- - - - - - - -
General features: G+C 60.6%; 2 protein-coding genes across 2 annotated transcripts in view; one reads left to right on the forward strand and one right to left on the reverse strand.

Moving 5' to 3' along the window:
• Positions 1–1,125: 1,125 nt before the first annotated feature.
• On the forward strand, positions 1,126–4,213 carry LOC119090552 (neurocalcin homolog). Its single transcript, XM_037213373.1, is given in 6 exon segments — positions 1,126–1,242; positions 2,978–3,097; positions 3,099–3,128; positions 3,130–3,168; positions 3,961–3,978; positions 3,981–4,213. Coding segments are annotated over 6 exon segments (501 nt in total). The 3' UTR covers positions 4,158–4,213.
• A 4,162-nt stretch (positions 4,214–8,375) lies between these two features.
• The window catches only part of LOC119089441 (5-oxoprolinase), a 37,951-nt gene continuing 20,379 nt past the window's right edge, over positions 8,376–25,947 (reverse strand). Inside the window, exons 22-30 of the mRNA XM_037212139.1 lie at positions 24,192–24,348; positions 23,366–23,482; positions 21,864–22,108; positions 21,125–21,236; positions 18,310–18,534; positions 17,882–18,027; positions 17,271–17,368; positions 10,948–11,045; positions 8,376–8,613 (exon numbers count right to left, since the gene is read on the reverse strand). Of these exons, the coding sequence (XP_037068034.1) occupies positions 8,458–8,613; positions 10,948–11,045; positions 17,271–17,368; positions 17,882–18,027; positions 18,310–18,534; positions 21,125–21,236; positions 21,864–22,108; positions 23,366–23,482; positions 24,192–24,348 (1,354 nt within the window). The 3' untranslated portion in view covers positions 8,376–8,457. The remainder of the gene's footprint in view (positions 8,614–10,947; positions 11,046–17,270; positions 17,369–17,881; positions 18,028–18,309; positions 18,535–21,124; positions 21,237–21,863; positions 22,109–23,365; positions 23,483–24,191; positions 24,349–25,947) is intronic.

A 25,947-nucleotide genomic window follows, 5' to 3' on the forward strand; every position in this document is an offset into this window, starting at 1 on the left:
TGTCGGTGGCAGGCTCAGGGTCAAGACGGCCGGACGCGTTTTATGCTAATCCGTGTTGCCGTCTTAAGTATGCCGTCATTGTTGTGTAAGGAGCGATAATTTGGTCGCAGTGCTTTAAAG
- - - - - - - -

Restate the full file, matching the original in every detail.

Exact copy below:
General features: G+C 60.6%; 2 protein-coding genes across 2 annotated transcripts in view; one reads left to right on the forward strand and one right to left on the reverse strand.

Moving 5' to 3' along the window:
• Positions 1–1,125: 1,125 nt before the first annotated feature.
• On the forward strand, positions 1,126–4,213 carry LOC119090552 (neurocalcin homolog). Its single transcript, XM_037213373.1, is given in 6 exon segments — positions 1,126–1,242; positions 2,978–3,097; positions 3,099–3,128; positions 3,130–3,168; positions 3,961–3,978; positions 3,981–4,213. Coding segments are annotated over 6 exon segments (501 nt in total). The 3' UTR covers positions 4,158–4,213.
• A 4,162-nt stretch (positions 4,214–8,375) lies between these two features.
• The window catches only part of LOC119089441 (5-oxoprolinase), a 37,951-nt gene continuing 20,379 nt past the window's right edge, over positions 8,376–25,947 (reverse strand). Inside the window, exons 22-30 of the mRNA XM_037212139.1 lie at positions 24,192–24,348; positions 23,366–23,482; positions 21,864–22,108; positions 21,125–21,236; positions 18,310–18,534; positions 17,882–18,027; positions 17,271–17,368; positions 10,948–11,045; positions 8,376–8,613 (exon numbers count right to left, since the gene is read on the reverse strand). Of these exons, the coding sequence (XP_037068034.1) occupies positions 8,458–8,613; positions 10,948–11,045; positions 17,271–17,368; positions 17,882–18,027; positions 18,310–18,534; positions 21,125–21,236; positions 21,864–22,108; positions 23,366–23,482; positions 24,192–24,348 (1,354 nt within the window). The 3' untranslated portion in view covers positions 8,376–8,457. The remainder of the gene's footprint in view (positions 8,614–10,947; positions 11,046–17,270; positions 17,369–17,881; positions 18,028–18,309; positions 18,535–21,124; positions 21,237–21,863; positions 22,109–23,365; positions 23,483–24,191; positions 24,349–25,947) is intronic.

A 25,947-nucleotide genomic window follows, 5' to 3' on the forward strand; every position in this document is an offset into this window, starting at 1 on the left:
TGTCGGTGGCAGGCTCAGGGTCAAGACGGCCGGACGCGTTTTATGCTAATCCGTGTTGCCGTCTTAAGTATGCCGTCATTGTTGTGTAAGGAGCGATAATTTGGTCGCAGTGCTTTAAAG